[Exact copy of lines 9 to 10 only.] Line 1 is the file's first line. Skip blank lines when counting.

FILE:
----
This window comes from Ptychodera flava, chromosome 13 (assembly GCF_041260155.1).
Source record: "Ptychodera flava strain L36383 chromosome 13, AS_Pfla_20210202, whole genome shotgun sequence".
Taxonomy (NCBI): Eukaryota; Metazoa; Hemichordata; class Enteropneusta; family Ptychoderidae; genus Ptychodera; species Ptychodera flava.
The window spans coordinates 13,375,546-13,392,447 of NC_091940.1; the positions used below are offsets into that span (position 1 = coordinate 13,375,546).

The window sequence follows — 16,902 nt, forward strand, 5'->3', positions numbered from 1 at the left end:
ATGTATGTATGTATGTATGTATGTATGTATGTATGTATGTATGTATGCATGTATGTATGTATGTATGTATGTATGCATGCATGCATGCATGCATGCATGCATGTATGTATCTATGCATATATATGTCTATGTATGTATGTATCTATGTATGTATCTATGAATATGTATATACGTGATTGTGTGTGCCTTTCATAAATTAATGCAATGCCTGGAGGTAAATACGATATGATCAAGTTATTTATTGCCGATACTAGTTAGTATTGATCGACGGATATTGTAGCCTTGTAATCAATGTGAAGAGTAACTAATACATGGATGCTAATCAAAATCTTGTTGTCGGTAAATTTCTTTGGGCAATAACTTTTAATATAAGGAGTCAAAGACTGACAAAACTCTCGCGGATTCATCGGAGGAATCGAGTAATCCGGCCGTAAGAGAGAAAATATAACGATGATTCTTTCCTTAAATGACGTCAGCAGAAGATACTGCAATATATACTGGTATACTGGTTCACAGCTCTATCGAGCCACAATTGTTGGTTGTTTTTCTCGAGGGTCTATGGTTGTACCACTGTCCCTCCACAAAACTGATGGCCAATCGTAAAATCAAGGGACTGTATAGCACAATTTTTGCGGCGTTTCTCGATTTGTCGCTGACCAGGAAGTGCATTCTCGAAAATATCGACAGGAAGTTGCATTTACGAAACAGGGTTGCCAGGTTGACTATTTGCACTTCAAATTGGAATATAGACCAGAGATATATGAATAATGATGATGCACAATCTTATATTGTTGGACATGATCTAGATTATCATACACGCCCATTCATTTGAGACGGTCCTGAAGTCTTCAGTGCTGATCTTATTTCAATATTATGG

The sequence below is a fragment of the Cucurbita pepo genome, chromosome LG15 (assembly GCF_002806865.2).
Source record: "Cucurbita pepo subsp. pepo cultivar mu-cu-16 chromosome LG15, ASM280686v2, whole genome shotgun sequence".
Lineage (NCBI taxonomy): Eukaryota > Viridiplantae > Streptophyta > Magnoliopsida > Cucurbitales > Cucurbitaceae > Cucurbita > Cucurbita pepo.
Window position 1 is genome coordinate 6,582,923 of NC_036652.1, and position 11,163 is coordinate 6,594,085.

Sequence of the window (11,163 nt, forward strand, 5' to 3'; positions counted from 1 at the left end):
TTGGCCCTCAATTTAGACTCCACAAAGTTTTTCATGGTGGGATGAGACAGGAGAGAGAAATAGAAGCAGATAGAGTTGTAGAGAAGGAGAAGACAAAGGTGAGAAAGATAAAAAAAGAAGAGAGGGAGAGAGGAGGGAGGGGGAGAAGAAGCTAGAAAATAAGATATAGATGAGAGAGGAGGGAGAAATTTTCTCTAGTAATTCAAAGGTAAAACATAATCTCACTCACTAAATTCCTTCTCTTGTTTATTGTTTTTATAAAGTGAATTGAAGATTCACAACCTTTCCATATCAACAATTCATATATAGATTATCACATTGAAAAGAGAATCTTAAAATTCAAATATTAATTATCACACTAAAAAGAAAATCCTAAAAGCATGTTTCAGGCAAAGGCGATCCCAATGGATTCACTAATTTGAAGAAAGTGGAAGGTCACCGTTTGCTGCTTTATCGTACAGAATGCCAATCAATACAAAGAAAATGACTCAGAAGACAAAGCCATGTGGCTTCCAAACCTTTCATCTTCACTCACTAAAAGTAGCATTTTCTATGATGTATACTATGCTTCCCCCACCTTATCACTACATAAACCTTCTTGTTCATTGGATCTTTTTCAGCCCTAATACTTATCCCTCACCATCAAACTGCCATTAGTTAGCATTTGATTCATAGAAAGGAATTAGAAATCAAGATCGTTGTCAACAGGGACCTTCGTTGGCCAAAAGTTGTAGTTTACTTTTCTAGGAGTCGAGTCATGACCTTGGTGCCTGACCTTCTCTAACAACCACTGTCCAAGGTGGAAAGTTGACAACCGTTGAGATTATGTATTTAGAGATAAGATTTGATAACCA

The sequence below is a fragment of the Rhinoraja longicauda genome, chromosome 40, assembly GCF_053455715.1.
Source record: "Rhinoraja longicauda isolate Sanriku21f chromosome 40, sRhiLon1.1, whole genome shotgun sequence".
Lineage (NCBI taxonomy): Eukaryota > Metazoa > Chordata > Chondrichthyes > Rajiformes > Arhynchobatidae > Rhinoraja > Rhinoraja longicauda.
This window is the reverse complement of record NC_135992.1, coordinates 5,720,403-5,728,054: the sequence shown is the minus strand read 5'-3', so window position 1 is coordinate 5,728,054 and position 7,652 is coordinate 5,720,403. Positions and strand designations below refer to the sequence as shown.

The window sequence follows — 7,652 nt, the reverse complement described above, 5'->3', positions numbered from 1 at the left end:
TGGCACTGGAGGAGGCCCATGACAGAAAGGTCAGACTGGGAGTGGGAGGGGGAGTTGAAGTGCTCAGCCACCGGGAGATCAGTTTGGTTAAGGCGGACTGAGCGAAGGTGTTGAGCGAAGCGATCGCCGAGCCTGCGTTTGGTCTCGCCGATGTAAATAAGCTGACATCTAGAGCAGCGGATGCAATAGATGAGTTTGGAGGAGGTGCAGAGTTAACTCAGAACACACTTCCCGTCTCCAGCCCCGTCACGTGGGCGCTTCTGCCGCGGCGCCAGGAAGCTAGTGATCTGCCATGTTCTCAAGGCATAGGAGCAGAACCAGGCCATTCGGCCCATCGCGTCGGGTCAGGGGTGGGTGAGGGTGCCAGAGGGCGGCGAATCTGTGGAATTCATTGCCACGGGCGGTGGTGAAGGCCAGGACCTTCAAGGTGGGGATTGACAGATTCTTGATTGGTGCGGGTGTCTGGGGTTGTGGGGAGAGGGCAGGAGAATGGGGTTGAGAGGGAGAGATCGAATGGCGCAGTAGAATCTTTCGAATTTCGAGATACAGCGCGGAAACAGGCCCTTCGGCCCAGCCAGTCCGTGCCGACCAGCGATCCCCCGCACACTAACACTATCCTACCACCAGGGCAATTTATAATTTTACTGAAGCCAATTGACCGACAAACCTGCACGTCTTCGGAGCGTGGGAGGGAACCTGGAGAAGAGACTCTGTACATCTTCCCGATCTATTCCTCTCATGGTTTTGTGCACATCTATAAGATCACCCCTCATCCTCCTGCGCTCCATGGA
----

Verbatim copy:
Lineage (NCBI taxonomy): Eukaryota > Viridiplantae > Streptophyta > Magnoliopsida > Cucurbitales > Cucurbitaceae > Cucurbita > Cucurbita pepo.
Window position 1 is genome coordinate 6,582,923 of NC_036652.1, and position 11,163 is coordinate 6,594,085.